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UNCW Assistant Professor Darin Penneys Shares in a $1.3M National Science Foundation Grant

Monday, November 19, 2018

Darin Penneys, a UNCW assistant professor of biology and marine biology, is part of an international, multi-institutional team of botanists who will collect and identify plants and lichens that are unique to the Philippines but at risk of extinction due to rapid deforestation and climate changes.
 
The project will involve a series of expeditions to the island of Mindanao and is funded by a $1.3 million National Science Foundation grant to UNCW, the Botanical Research Institute of Texas and Southern Illinois University. The Central Mindanao University is the key in-country collaborating institution.
 
The Philippines is a “biodiversity hotspot,” with a high concentration of plant species found nowhere else in the world, said Penneys, a co-principal investigator whose share of the grant is $350,000. But the limited land area, a growing population and demand for agricultural products have led to widespread clear-cutting.
 
“The country is made up of more than 7,000 islands, but the overall area is about the size of Arizona,” he said. “Forests have been almost completely eradicated, with less than 7 percent remaining. Before more species go extinct there, we would like to collect and study as many as possible.”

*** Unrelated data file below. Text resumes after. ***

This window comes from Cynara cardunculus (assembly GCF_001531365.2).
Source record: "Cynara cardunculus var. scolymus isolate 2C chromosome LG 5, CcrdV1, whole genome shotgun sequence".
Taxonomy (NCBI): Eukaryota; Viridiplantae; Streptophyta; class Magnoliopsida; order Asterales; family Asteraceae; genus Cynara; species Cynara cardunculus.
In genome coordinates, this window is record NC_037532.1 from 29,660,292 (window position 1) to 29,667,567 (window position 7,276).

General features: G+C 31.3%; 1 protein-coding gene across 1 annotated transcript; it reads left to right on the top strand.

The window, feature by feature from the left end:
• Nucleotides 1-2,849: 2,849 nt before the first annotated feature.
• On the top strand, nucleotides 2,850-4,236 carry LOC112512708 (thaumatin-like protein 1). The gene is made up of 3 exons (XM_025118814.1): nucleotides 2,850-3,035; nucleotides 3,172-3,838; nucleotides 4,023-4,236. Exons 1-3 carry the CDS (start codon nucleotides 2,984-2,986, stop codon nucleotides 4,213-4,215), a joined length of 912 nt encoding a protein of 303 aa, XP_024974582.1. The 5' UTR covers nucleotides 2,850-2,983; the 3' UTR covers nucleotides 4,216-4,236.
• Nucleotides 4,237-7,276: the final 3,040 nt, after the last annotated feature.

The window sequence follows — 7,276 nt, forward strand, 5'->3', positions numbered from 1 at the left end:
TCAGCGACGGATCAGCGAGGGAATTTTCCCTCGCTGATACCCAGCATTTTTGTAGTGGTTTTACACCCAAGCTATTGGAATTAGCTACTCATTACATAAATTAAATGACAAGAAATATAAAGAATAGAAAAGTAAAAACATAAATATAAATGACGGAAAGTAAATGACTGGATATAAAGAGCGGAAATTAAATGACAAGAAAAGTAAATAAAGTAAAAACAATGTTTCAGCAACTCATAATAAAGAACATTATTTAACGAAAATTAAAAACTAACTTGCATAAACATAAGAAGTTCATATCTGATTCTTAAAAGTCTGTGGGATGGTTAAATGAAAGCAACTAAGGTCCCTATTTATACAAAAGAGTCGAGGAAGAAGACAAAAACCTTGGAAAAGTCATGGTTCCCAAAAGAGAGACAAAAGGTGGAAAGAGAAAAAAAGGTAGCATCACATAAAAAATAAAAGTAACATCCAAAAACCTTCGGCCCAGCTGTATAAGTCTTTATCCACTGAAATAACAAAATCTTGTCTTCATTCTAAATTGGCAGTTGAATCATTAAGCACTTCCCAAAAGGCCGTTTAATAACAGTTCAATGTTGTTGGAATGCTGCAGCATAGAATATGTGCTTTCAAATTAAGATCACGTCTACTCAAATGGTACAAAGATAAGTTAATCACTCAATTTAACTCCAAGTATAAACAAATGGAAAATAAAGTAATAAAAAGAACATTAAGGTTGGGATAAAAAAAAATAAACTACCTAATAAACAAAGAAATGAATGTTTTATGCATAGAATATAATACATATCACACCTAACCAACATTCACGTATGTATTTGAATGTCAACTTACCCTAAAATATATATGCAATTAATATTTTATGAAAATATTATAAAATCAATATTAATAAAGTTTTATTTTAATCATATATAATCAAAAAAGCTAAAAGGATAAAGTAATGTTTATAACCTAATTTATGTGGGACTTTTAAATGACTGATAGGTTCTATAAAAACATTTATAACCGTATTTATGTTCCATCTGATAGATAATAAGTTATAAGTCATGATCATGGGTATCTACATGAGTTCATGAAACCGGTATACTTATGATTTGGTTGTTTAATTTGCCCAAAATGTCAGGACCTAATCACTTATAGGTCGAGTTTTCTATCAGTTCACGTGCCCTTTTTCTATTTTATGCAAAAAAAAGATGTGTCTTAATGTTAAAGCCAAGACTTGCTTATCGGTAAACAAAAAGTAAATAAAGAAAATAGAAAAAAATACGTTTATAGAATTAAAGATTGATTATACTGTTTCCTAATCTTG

A critical goal of the project is to provide information to governmental and non-governmental organizations in hopes of creating new protected areas and upgrading the conservation status of existing ones.
 
Researchers will work with professors and students from the Central Mindanao University and will use local guides to assist them with the work. During each expedition, the team will hike deep into forests, up mountains and volcanos and will remain at each site for up to a week, collecting everything from the smallest mosses to the largest trees. Specimens will be hauled back to bases of operation for processing and eventual shipping to research institutions.
 
“Darin’s research, along with that of his fellow scientists, will advance botany by yielding new information about plant diversity in the Philippines and identifying species that were previously unknown,” said Heather Koopman, chair of the Department of Biology and Marine Biology.
 
Collaborative research and a global focus are essential elements of UNCW’s Strategic Plan. The project is scheduled to last four years, with a possible two-year extension.
 
-- Tricia Vance
 
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